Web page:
I LOVE this bag! What do you think of it?

The pattern, btw, is posted on Ravelry – after you log in, check my profile DCDknits. I’ve requested that my patterns be visible to non-registered Ravelry users (i.e. the whole world) but am in the queue to have my settings changed.

Vintage Bags

Another day on the re-useable bag theme. Today’s bags aren’t vintage bags in themselves – although it can be fun to score an oldie but a goody. I saw airline totes from the 1970’s the other day in a thrift store. So cool!

These bags are made from old sweaters.

It’s one thing to felt a piece of new knitting. But you can also felt a piece of old knitting. Or machine knitting. Or make use of a wool sweater that you might not use otherwise – one that doesn’t fit anymore, one you don’t like anymore, or one you bought for $2 at the thrift store.

Like this:

My Felted Vintage Bags

The first thing you need is a 100% wool sweater. Ideally, it will also be a colour (or pattern) that you like.

The second thing you need to do is felt the sweater. Knot it up in a pillow case and toss it into the washing machine, with some towels and/or jeans to balance the load. If it doesn’t felt enough to lose stitch definition – i.e. if you can see the individual stitches – put it in for another round. Heat and agitation make wool felt. Front loading washing machines are more gentle and will require more repeats to felt an item. Hot water works faster. You can also fill the tub with hot water, toss in the sweater, put on your rubber boots, grab a plunger and get in there to agitate it. Your choice.

Once the sweater is felted, you need to decide which part to use. You can cut felted knitting without worrying about it unravelling. The bag on the left was the simplest kind – I cut it off straight at the underarms. The bottom ribbing became a seam allowance (a big one) in the base. The base is oval, just eyeballed from the size of the bottom plus a seam allowance. I edged the top with some piping from my fabric stash, made matching handles and a lining, and that’s that. I’m not much for open bags, but that would have been even easier.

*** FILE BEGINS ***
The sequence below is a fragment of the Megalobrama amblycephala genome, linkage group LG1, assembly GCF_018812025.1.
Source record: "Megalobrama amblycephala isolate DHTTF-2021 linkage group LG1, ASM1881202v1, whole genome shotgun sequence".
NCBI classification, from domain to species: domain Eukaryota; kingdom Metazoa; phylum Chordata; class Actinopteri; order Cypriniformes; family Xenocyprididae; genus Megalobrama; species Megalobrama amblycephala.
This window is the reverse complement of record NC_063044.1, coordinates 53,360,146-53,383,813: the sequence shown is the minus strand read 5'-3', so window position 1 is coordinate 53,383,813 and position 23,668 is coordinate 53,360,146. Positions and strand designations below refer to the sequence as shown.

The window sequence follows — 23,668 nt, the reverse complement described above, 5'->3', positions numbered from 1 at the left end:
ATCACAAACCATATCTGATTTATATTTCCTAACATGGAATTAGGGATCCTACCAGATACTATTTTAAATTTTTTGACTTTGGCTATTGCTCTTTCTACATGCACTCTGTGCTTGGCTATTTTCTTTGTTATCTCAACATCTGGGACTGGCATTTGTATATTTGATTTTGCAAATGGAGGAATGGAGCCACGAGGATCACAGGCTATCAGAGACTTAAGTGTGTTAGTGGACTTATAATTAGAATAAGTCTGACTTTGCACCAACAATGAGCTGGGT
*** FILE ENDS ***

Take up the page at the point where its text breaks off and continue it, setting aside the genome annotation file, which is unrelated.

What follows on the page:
The one on the right was one I wanted to be as big as possible. Those fake suede patches at the base actually cover the armscye from where I cut away the sleeves. The waist ribbing from the sweater is at the top, underneath that piping edge. This one has a square bottom which was a little bit trickier to sew. To cut the right size rectangle, I flattened the bag, then measured the whole width. The sum of the narrow side of the rectangle base and the long side of that base had to be the same as the width of the flattened bag. The other thing with this one was that I discovered after getting home that it had one little moth nibble. I unravelled some yarn from the cuff (which I knew I was going to cut off anyway) and darned the hole with the same wool. After felting, I couldn’t even find the repair again.

Have you made any bags from recycled or thrifted materials?

A Green Theme for the Week

I thought this week we’d explore a theme. And since we’re beginning to peek at green topics, and since this is a knitting blog (as well as a writing blog) I thought we’d look at a knitting project that’s green.

Re-useable bags.

Where I live, a lot of vendors no longer supply plastic bags when you make a purchase. You can buy one, for a nickel, but that’s a bit nuts – these bags are worth about a hundredth of a cent (which makes me think that these vendors have found another new profit source, but that’s a whole ‘nuther story.) If you’re stuck, you can do it once in a while, but it makes more sense to shop prepared. The underlying notion is that landfills are filling up with plastic bags, which are made from petroleum products, and generally that the world would be a much greener place if we could stop using them.

The first way to address this is to collect bags of your own. A lot of shops locally have been providing a re-useable bag with a purchase of a certain amount. These are useful, but invariably have logos on them. I find it a bit weird to shop in Store A, then have my purchases loaded into a bag emblazoned with Store B’s logo. Maybe that’s just me. I still keep them all and use them.